The book launch for Ionbhá: The Empathy Book for Ireland took place in Croke Park’s Hogan Suite on Saturday night.
Peaky Blinders actor, Cillian Murphy has worked closely as a patron of the UNESCO Child and Family Research at the University of Galway over the past ten years and this beautiful book is a culmination of his work there alongside 72 co-authors including President Michael D Higgins, jockey Rachael Blackmore, ex-footballer Paul McGrath, and drag performer Panti Bliss.
John Kelly was MC for the night with Mary Coughlan taking to the stage to sing a haunting version of ‘I’d rather go blind’.
The book itself intersperses thoughts, poems and essays based on the concept of empathy and how introducing empathy to fraught situations can help to diffuse them.
The researchers involved in the data at University of Galway believe that empathy is a skill children should learn at school to help combat bullying and become more rounded individuals.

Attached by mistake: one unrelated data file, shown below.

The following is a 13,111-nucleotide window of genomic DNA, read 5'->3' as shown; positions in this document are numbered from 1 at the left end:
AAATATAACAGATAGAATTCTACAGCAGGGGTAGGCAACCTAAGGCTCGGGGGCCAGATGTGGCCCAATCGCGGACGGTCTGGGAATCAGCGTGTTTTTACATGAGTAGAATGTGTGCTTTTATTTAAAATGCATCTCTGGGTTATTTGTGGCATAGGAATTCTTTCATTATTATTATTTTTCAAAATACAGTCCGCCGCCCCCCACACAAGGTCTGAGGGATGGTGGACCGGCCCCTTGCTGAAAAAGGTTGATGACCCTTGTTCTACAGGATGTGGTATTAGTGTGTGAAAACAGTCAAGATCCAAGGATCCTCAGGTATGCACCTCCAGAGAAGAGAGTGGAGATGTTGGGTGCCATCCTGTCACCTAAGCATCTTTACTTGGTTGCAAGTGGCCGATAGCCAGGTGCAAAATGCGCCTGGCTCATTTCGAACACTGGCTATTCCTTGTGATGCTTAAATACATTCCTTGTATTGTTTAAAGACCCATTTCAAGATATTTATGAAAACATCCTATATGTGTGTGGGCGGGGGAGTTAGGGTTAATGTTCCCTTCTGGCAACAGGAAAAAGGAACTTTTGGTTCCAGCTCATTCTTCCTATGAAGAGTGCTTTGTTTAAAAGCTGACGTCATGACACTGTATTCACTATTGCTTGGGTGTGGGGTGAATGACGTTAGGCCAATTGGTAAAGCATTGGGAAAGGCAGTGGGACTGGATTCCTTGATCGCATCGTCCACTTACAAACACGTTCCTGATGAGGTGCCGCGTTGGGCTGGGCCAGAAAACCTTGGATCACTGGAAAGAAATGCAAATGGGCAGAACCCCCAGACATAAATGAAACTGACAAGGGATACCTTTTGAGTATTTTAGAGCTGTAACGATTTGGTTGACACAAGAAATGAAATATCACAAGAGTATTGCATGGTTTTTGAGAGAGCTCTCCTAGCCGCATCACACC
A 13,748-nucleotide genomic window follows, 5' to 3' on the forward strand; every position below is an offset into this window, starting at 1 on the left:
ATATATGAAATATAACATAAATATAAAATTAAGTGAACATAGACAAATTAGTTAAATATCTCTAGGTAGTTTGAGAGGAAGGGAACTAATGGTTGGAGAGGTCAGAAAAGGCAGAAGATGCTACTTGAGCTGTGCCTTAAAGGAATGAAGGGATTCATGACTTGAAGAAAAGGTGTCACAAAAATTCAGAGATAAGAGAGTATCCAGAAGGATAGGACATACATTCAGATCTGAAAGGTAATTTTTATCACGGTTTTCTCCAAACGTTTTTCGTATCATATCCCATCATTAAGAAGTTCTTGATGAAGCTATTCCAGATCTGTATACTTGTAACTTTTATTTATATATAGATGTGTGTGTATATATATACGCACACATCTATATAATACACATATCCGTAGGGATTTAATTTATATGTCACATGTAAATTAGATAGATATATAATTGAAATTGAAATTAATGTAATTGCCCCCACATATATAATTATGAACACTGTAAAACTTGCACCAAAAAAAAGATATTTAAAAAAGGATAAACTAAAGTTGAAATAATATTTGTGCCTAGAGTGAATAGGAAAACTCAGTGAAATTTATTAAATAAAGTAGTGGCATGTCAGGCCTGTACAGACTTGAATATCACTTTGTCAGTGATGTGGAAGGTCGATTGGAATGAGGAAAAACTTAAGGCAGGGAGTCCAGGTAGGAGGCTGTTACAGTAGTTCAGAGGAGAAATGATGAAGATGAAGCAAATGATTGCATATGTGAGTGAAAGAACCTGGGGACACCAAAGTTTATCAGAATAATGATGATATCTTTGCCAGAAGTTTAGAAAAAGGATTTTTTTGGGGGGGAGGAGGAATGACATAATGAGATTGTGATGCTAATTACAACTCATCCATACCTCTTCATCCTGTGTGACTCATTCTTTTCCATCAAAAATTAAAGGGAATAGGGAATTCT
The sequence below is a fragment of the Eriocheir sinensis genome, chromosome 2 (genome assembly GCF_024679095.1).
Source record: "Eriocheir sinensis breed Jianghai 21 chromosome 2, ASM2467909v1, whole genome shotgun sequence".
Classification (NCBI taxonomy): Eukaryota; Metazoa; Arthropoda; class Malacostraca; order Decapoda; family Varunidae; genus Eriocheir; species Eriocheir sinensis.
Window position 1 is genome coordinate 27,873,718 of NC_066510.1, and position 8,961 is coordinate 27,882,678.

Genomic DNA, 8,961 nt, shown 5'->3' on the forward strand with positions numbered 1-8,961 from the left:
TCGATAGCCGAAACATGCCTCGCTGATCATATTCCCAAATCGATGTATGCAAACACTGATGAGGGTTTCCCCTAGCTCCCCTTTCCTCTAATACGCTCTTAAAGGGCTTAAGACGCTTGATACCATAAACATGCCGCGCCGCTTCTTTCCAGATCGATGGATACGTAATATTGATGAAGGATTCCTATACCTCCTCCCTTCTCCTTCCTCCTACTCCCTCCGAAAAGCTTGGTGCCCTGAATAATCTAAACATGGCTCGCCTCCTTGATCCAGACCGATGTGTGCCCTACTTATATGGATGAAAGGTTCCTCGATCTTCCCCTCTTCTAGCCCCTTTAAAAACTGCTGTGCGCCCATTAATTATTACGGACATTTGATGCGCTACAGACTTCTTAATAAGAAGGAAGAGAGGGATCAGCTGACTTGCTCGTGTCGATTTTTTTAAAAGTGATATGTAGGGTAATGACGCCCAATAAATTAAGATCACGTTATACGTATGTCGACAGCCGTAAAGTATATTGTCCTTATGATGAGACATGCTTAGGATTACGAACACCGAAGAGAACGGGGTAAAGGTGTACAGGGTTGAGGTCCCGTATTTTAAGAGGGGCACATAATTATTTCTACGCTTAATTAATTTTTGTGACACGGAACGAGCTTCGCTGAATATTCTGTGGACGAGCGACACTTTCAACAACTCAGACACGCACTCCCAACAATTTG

The launch ended with drinks and finger food in the Hogan Suite. It was an elegant set-up and a very far cry from my last visit to Croker to see Garth Brooks!
Cillian Murphy, originally from Cork, moved his family back to Ireland from London in 2015 and settled in Monkstown, Co. Dublin. He joked at the time that he made this move because of his young sons’ burgeoning English accents.
Armed with a copy of Ionbhá: The Empathy Book for Ireland, I joined the short queue to have it signed by Cillian. I was hoping for a steely Tommy Shelby stare but received a warm smile instead. I did get it inscribed with ‘No F***ing Fighting!’ which any Peaky Blinders fan worth his salt will recognise!